Asynchronous Java Script and XML Research Paper

Pages: 15 (4094 words)  ·  Bibliography Sources: 15  ·  File: .docx  ·  Level: Master's  ·  Topic: Education - Computers

SAMPLE EXCERPT . . .
Classical web applications are based on a multi-page interface model, in which interactions are based on a page-sequence paradigm. Ajax changes this by allowing asynchronous requests to be made after a page has been loaded and allowing JavaScript code to update parts of the page in the browser, effectively making delta-updates without reloading the complete page." (Matthijssen, Zaidman, Storey, Bull, Deursen, 2010)

Instead of a new web page being loaded with new information, AJAX is able to update specific parts of the webpage and therefore when the browser is refreshed or reloaded, the specific asynchronous areas of the web page are remitted with new information and therefore are able to update without forcing the browser to refresh to a new page. Although the authors describe this process as complex, ostensibly the ability for asynchronous requests provides the user with the ability to save memory and RAM.

According to Mathijssen et al. (2010), "To gain real world insights, we required a target application that was representative of a real world Ajax application and written using languages and technologies that our participants were familiar with. The Java Pet Store satisfied these requirements. It is a reference application, "designed to illustrate how the Java Enterprise Edition 5 Platform can be used to develop an AJAX-enabled Web 2.0 application." (Mathijssen, Zaidman, Storey, Bull, Deursen, 2010)

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Based on the DOT invariant testing, the target applications were created to facilitate "real world insights representative of a real world Ajax application and written using languages and technologies that our participants were familiar with." (Mathijssen et al., 2010) To reiterate, the functionality of AJAX was a function of its multi-programmatic language capability that would make it extremely user friendly.

Research Paper on Asynchronous Java Script & XML Assignment

JAVA's pet store worked to provide these target applications due to the market growth for the AJAX application as well as the research that defined the increased operability by locating and reprogramming the application to render the faults as no longer viable. The problem solving and troubleshooting of the system for 2.0 did involve a targeted study to identify dynamic analysis as a function of reintegrating AJAX as a more complete application to the web.

According to Matthijssen, et al. (2008), "Central to this part of the study is our second research question: "Can dynamic analysis improve program understanding for Ajax applications?" If this is the case, we would also like to learn more about how this works, and what we can do to further improve understanding. We obtained insights into these questions via four different routes: the pretest-posttest, the questionnaire about feature usefulness, observing participants using the tool and the final interview." (Matthijssen, et al., 2008)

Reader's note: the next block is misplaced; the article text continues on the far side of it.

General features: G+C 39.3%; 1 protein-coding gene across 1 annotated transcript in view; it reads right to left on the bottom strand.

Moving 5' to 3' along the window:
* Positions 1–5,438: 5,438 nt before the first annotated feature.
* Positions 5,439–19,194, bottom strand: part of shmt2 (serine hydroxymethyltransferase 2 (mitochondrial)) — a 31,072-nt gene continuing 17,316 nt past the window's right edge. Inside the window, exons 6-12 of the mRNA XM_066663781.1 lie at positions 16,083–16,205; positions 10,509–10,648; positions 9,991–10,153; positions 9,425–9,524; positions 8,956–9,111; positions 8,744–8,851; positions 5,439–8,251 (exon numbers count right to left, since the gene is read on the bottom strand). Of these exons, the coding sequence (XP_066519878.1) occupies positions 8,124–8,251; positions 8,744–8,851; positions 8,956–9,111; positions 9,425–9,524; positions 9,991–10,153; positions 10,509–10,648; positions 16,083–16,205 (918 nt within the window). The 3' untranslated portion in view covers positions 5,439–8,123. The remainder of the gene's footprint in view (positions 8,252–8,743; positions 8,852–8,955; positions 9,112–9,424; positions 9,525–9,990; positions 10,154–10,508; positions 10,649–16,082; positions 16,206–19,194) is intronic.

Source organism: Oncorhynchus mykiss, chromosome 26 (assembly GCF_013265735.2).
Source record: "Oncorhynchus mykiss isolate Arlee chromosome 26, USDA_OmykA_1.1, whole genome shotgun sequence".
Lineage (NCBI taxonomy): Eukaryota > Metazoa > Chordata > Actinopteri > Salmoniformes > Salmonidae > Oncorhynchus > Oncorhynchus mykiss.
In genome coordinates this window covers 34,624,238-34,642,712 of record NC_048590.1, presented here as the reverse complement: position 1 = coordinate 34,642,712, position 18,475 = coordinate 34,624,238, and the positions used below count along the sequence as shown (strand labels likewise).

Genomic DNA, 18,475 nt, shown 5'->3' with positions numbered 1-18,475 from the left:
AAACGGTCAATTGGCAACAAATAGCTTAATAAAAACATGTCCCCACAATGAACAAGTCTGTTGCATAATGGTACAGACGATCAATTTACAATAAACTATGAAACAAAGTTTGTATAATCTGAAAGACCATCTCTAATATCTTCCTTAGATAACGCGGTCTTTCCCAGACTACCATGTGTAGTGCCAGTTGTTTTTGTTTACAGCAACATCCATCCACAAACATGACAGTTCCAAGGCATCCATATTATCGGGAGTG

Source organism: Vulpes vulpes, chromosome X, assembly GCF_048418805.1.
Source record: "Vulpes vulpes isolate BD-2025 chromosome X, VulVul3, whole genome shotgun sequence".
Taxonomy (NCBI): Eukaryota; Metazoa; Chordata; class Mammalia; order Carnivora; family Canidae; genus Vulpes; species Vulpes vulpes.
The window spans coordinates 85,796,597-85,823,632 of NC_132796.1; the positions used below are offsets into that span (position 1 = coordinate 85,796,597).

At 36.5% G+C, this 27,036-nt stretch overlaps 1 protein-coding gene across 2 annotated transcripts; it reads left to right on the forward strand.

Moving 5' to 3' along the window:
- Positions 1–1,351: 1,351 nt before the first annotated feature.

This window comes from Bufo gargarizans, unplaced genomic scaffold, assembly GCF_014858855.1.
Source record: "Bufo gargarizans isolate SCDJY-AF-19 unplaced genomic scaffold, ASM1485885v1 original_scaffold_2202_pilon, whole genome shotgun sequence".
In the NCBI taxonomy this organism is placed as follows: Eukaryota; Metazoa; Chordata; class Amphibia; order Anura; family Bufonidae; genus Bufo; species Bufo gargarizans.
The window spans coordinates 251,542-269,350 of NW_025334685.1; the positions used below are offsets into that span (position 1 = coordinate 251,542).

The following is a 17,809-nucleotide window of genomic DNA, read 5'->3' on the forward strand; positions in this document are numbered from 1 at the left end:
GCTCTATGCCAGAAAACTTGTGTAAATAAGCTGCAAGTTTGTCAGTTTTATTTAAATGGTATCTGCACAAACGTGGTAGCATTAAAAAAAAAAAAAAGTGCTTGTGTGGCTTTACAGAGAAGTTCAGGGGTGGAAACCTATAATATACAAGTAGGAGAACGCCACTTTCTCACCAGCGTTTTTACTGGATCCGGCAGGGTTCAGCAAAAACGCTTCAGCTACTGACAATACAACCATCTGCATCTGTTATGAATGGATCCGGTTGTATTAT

FireDetective (Matthijssen et al., 2008), is the tool that enables dynamic analysis whilst implementation to the AJAX framework. According to Matthijssen et al., (2008), "A possible explanation could be that the tool offers the option to switch to a more top-down way of understanding. From the observations and interviews conducted during the user study we identify three different ways to further support the understanding process: incorporating information about additional abstractions (such as various kinds of XML bindings and JavaScript parsing errors), exploration of other kinds of visualizations and integration with existing tools, such as Firefox' FireBug add-on." (Matthijssen et al., 2008)

According to Jiaqi, Jie, Shujuan, (2009), "Through the AJAX asynchronous communication mechanism, the function of Google Suggest can automatically return the search information which matches user input without submitting the whole web forms. This has changed the old search information which matches user input without submitting the whole web forms. This has changed the old search pattern, shortened the time on search and enabled the user to find the target information more quickly." (Jiaqi, Jie, Shujuan, 2009)

AJAX ostensibly revolutionized the search engine optimization function for Google Suggest. The dynamic search capability of Google Suggest is a function of AJAX and the elements of the underlying search pattern are primarily asynchronous Javascript And XML. According to Marchetto, Ricca, Tonella (2008), "On one hand, AJAX improves the responsiveness and usability of Web applications. On the other hand, it makes the testing phase more difficult. In fact, with the advent of AJAX, new problems are added to those already known in the Web testing area. Testing AJAX applications is complicated: by the need of understanding the asynchronous logics (AJAX introduces request-response "queues," respectively, on the server and on the AJAX engine, by the dynamic page creation/alteration, and by the bundle of technologies employed." (Marchetto, Ricca, Tonella, 2008)